Storm Jorge set to bring flooding, falling trees and power outages

Status red, the highest level warning, issued for Clare and Galway as winds batter country

Evelyn Cusack, head of forecasting at Met Éireann, at a meeting of the  National Emergency Co-ordination Group.  Photograph: Nick Bradshaw for The Irish Times

Evelyn Cusack, head of forecasting at Met Éireann, at a meeting of the National Emergency Co-ordination Group. Photograph: Nick Bradshaw for The Irish Times

 

Thousands of homes are expected to be left without electricity on Saturday afternoon when Storm Jorge batters the country, bringing with it extremely strong winds and flooding and felling trees around the country.

Met Éireann has issued a status red wind warning, the highest level of weather warning, for counties Galway and Clare from 1pm to 4pm on Saturday with “very severe winds” expected to reach mean speeds of 85 to 100km/h in places on Saturday afternoon, and gusts of 130 to 145km/h.

A status red severe weather warning is rarely declared and calls on people in affected areas to “take action to protect themselves and/or their properties”.

Families already affected by flooding in Co Clare remain on high alert as they face into the worst of Saturday’s storm. A Clare County Council source warned that strong winds could blow floodwater into people’s homes.

An orange wind warning has been issued for counties Galway, Mayo, Clare and Kerry from 6am on Saturday until 3am on Sunday while a separate orange warning is in place for Donegal, Leitrim and Sligo from midday on Saturday until 3am on Sunday.

A status orange wind warning is in place for Leinster, Cavan, Monaghan, Roscommon, Cork, Limerick, Tipperary and Waterford which is valid between 1pm and 7pm on Saturday.

Rainfall warnings

Status yellow rainfall warnings have also been declared across Munster, Connacht and Donegal, with accumulations of between 20 to 30mm expected between Friday and Saturday, and 40 to 50mm possible in mountainous areas.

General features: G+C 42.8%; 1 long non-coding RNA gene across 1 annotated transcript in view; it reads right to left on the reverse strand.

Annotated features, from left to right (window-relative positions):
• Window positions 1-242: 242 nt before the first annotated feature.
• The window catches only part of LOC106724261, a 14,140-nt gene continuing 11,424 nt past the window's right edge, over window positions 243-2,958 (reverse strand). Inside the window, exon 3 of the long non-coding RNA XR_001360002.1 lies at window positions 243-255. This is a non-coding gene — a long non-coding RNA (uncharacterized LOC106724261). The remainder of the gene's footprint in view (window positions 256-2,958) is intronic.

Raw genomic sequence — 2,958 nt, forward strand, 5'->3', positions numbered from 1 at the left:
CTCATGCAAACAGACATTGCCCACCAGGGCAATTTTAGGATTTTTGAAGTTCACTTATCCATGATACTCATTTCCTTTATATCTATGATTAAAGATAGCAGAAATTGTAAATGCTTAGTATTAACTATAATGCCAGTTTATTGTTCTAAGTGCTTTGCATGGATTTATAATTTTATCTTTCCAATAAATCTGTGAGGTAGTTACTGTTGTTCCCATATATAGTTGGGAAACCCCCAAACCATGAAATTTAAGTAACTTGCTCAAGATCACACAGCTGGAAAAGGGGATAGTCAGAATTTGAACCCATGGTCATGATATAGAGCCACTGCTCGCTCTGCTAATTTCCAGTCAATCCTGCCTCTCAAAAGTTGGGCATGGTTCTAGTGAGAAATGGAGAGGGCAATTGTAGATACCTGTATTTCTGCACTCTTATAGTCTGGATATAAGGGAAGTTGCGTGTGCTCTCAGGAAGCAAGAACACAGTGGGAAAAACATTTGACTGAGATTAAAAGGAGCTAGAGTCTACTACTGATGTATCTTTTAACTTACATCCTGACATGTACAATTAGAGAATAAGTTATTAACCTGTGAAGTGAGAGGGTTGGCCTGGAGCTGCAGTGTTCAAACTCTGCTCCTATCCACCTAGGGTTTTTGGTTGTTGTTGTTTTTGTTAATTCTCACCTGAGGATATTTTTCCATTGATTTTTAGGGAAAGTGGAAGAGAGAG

Met Éireann has warned of a high risk of flooding due to already-saturated ground conditions and elevated river levels. Evelyn Cusack, head of forecasting at Met Éireann, said there had been twice the average amount of rainfall for February, and in some places up to three times the average.

“It’s the wettest February on record so far at several of our stations, including the Phoenix Park, which goes back to the 1800s, and several stations in Mayo and Limerick as well,” she said.

Derek Hynes from ESB Networks said additional crews would be deployed to Galway, Clare, Limerick and Athlone this weekend. Mr Hynes said the last three storms resulted in between 10,000 and 40,000 power outages and they are “expecting something similar”.

Water dam

An inflatable water dam will be reactivated at Spanish Parade in Galway city while car parks at Toft Park and the promenade in Salthill will remain closed throughout Saturday, said the council. The promenade will remain open “only as long as it is safe” and will be closed to traffic during the status red period, it added.

The National Parks and Wildlife Service has requested the public do not visit national parks, national monuments or nature reserves while the weather warnings are in place.

Westmeath County Council said on Friday evening that water levels in the River Shannon were continuing to rise in the Athlone area, albeit at a slower rate than in previous days.

“The council is in receipt of an ESB forecast of river levels for the next four days and this is indicating that the River Shannon in Athlone will continue to rise up to Sunday... the highest predicted level is... approximately 4cm above current levels,” it said.